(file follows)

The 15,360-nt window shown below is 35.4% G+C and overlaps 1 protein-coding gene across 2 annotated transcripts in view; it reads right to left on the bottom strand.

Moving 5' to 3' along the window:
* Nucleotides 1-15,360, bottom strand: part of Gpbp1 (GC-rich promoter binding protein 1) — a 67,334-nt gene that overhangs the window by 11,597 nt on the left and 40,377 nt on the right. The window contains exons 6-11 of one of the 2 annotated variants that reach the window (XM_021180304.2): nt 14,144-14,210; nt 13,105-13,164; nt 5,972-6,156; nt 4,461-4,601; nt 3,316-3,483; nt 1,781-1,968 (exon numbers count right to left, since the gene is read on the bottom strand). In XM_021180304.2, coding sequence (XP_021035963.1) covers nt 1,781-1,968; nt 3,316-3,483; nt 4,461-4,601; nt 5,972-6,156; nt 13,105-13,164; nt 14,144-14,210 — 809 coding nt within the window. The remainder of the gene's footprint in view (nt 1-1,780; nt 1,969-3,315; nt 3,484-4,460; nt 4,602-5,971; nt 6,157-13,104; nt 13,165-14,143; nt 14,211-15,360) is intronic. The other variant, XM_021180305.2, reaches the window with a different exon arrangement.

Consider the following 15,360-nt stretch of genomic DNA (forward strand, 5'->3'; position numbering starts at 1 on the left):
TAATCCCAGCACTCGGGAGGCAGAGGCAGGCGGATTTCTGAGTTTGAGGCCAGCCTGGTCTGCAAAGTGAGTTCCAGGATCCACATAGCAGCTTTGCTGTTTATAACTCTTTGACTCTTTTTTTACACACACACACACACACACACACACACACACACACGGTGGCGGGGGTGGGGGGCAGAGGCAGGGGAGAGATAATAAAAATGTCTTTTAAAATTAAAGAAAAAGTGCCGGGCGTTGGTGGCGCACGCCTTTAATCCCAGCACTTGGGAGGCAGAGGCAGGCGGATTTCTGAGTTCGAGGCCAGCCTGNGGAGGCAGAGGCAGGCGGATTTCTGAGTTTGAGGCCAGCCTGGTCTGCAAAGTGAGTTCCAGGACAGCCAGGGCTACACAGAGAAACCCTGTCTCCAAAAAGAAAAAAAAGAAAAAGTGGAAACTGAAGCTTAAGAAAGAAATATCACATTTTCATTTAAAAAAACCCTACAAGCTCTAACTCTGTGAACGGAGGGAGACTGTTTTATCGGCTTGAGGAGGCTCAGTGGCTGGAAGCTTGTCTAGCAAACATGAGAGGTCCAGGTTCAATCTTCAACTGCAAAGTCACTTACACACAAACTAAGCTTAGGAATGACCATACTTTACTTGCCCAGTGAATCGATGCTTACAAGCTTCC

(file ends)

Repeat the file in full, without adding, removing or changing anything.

The 15,360-nt window shown below is 35.4% G+C and overlaps 1 protein-coding gene across 2 annotated transcripts in view; it reads right to left on the bottom strand.

Moving 5' to 3' along the window:
* Nucleotides 1-15,360, bottom strand: part of Gpbp1 (GC-rich promoter binding protein 1) — a 67,334-nt gene that overhangs the window by 11,597 nt on the left and 40,377 nt on the right. The window contains exons 6-11 of one of the 2 annotated variants that reach the window (XM_021180304.2): nt 14,144-14,210; nt 13,105-13,164; nt 5,972-6,156; nt 4,461-4,601; nt 3,316-3,483; nt 1,781-1,968 (exon numbers count right to left, since the gene is read on the bottom strand). In XM_021180304.2, coding sequence (XP_021035963.1) covers nt 1,781-1,968; nt 3,316-3,483; nt 4,461-4,601; nt 5,972-6,156; nt 13,105-13,164; nt 14,144-14,210 — 809 coding nt within the window. The remainder of the gene's footprint in view (nt 1-1,780; nt 1,969-3,315; nt 3,484-4,460; nt 4,602-5,971; nt 6,157-13,104; nt 13,165-14,143; nt 14,211-15,360) is intronic. The other variant, XM_021180305.2, reaches the window with a different exon arrangement.

Consider the following 15,360-nt stretch of genomic DNA (forward strand, 5'->3'; position numbering starts at 1 on the left):
TAATCCCAGCACTCGGGAGGCAGAGGCAGGCGGATTTCTGAGTTTGAGGCCAGCCTGGTCTGCAAAGTGAGTTCCAGGATCCACATAGCAGCTTTGCTGTTTATAACTCTTTGACTCTTTTTTTACACACACACACACACACACACACACACACACACACGGTGGCGGGGGTGGGGGGCAGAGGCAGGGGAGAGATAATAAAAATGTCTTTTAAAATTAAAGAAAAAGTGCCGGGCGTTGGTGGCGCACGCCTTTAATCCCAGCACTTGGGAGGCAGAGGCAGGCGGATTTCTGAGTTCGAGGCCAGCCTGNGGAGGCAGAGGCAGGCGGATTTCTGAGTTTGAGGCCAGCCTGGTCTGCAAAGTGAGTTCCAGGACAGCCAGGGCTACACAGAGAAACCCTGTCTCCAAAAAGAAAAAAAAGAAAAAGTGGAAACTGAAGCTTAAGAAAGAAATATCACATTTTCATTTAAAAAAACCCTACAAGCTCTAACTCTGTGAACGGAGGGAGACTGTTTTATCGGCTTGAGGAGGCTCAGTGGCTGGAAGCTTGTCTAGCAAACATGAGAGGTCCAGGTTCAATCTTCAACTGCAAAGTCACTTACACACAAACTAAGCTTAGGAATGACCATACTTTACTTGCCCAGTGAATCGATGCTTACAAGCTTCC